The Fuller Legacy: A Quick Look at a Literary Pioneer
by Meghan Owen
Henry Blake Fuller, though his name is not renowned within the spectrum of public media, is perhaps one of the most revered underdogs of the Chicago literary scene. A writer of the late 1800’s and early 1900s, his work featured progressive and complicated topics for the time along with drawing attention to new behavioral shifts occurring within American culture. With celebrated novels such as The Cliff Dwellers and his collection of plays known as The Puppet Booth, he delivered an understanding of how society is greatly affected by urban development and inked the pages of his books with an incredible sense of realism. Today his talents are honored by a new literary achievement known as Chicago’s very own “Fuller Award”.
Interestingly enough, Fuller wasn’t a romantic about Chicago’s metropolitan sprawl. In fact, there are many accounts of him expressing great disgust at the fast-pace, stockyard-driven rhythm of the city. He happily left it behind for numerous adventures in Europe (he kept many letters and journal entries that documented this time, several of which were published in the Chicago Tribune) but eventually had to return to the Windy City for good once his father succumbed to illness and died in 1885. From then on, Fuller objectively took in the metropolis developing around him and found a fascination with the intricate and formidable culture that climbed skyward with Chicago’s architecture.
In fact, Fuller was so impacted by the social shift that came with skyscrapers and the architecture of the Columbian Exposition that they extensively shaped his politics. In the introduction to the Broadview Press edition of The Cliff Dwellers, Fuller is revealed to allegedly have said, “Too much work of a public character has been derived with haste and incompetence and executed with haste and dishonesty.” This quote illuminates how Fuller began to rebel against the consumerist culture that was being spawned by the expansion of manufacturing. Reportedly, he found this industrial surge to be the reason why society was not focused on supporting or producing collaborative art.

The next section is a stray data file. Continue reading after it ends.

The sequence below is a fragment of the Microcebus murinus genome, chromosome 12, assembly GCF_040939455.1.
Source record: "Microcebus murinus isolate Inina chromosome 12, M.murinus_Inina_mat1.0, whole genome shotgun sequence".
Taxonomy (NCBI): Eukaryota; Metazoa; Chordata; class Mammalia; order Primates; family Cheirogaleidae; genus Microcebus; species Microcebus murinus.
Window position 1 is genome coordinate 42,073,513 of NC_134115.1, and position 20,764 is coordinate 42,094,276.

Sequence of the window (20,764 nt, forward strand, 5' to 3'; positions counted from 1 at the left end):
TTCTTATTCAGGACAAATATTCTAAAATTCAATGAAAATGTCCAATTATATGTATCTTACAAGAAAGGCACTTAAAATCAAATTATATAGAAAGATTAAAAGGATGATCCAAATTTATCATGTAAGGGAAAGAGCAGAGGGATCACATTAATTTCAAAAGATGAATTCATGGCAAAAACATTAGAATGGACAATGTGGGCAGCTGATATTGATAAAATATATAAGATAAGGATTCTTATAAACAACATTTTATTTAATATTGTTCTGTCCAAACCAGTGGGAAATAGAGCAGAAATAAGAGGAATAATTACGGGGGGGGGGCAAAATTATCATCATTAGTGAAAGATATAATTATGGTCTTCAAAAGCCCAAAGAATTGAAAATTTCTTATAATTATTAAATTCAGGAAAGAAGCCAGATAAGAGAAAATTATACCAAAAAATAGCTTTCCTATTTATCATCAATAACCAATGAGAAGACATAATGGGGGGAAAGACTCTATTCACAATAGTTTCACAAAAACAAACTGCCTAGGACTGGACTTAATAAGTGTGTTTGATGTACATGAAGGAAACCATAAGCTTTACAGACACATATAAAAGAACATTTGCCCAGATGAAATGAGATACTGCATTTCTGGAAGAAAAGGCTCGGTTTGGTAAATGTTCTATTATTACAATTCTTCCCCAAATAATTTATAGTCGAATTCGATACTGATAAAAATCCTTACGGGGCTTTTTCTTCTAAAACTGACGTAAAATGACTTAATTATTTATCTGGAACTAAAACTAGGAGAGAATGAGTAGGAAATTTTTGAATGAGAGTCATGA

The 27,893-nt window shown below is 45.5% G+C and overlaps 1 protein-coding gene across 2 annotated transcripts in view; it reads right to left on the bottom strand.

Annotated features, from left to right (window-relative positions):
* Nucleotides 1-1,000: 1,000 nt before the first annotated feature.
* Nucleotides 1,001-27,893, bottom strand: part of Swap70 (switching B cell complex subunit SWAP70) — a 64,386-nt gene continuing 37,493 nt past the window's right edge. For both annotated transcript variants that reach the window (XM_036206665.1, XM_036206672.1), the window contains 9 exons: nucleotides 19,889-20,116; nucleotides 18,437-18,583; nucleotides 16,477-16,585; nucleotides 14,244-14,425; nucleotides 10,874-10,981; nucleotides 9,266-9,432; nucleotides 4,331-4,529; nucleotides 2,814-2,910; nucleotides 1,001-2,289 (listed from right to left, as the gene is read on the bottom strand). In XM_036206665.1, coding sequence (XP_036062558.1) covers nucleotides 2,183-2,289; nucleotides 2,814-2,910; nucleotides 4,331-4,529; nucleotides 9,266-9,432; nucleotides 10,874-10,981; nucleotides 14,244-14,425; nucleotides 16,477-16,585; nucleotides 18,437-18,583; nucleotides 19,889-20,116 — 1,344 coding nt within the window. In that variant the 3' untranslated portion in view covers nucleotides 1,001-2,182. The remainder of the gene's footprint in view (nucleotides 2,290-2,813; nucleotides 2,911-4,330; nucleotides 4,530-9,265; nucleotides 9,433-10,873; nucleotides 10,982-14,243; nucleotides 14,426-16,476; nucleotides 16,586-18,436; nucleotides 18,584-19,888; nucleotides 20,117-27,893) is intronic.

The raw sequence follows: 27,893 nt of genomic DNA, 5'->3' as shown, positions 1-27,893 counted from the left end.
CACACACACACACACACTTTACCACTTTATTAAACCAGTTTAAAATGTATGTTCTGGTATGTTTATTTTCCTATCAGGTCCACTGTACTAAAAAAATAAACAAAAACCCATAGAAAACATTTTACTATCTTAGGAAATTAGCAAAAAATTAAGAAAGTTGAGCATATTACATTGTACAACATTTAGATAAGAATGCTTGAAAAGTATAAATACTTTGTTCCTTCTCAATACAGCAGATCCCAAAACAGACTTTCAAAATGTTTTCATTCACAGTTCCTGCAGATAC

It was after his return to his hometown that Fuller wrote his first acclaimed novel The Cliff Dwellers. The book was received with some smattering of shock and discomfort until Fuller’s place as an author was secured by a condoning and ecstatic review by William Dean Howells, novelist and editor of Atlantic Monthly. Because Howells was revered at this time for his socially aware and critical writing, not only was he a help to Fuller, he was also a literary paradigm. With both inspiration and fortitude, Fuller forged ahead with yet another disillusioned, Chicago-themed novel, With the Procession. Once again, his work was greeted with surprise and then reverence.
Despite all of his revolutionary work, Fuller was never a hugely popular author. This may have been a result of the fact that he is one of the few of his era to subtly discuss the subject of homosexuality within the context of his novels. Two major works of Fuller’s that explore this topic are Bertram Cope’s Year and a short play from The Puppet Booth, “At Saint Judas’s.” Bertram Cope’s Year follows the story of an attractive English professor at Northwestern University whose cold, good-looks get him the attention of men and women alike. “At Saint Judas’s” documents the attempted-sabotage of a bridegroom’s wedding by his trusted best man.
There are very clear themes between these two stories that Fuller crafted. They both explore protagonists who live with other men and the consequences that befall these curious partners. In Bertram Cope’s Year, the housemate, Author, takes a blow to the face after making an incognito pass at a school boy while dressed in drag. In “At Saint Judas’s,” the housemate/best man commits suicide on command of the bridegroom because of his attempts to sabotage the wedding. This indicates that Fuller is exacting a social and emotional exploration of the guilt, complexity and defamation that can occur to those who consciously or unconsciously identify as homosexual. However, the majority of people at this time did not know how to deal with this exploration and thus the book embarrassed Fuller’s friends and got panned by many critics.
Fuller died July 28th, 1929 from a heart condition but his work did not end there. He had two novels published after his death and he was inducted into the Chicago Gay and Lesbian Hall of Fame in 2000. Truly, Fuller is a Chicago’s-own literary figure who merits celebration long after his passing, for though his physical heart no longer beats, the pulse in his work is very much alive.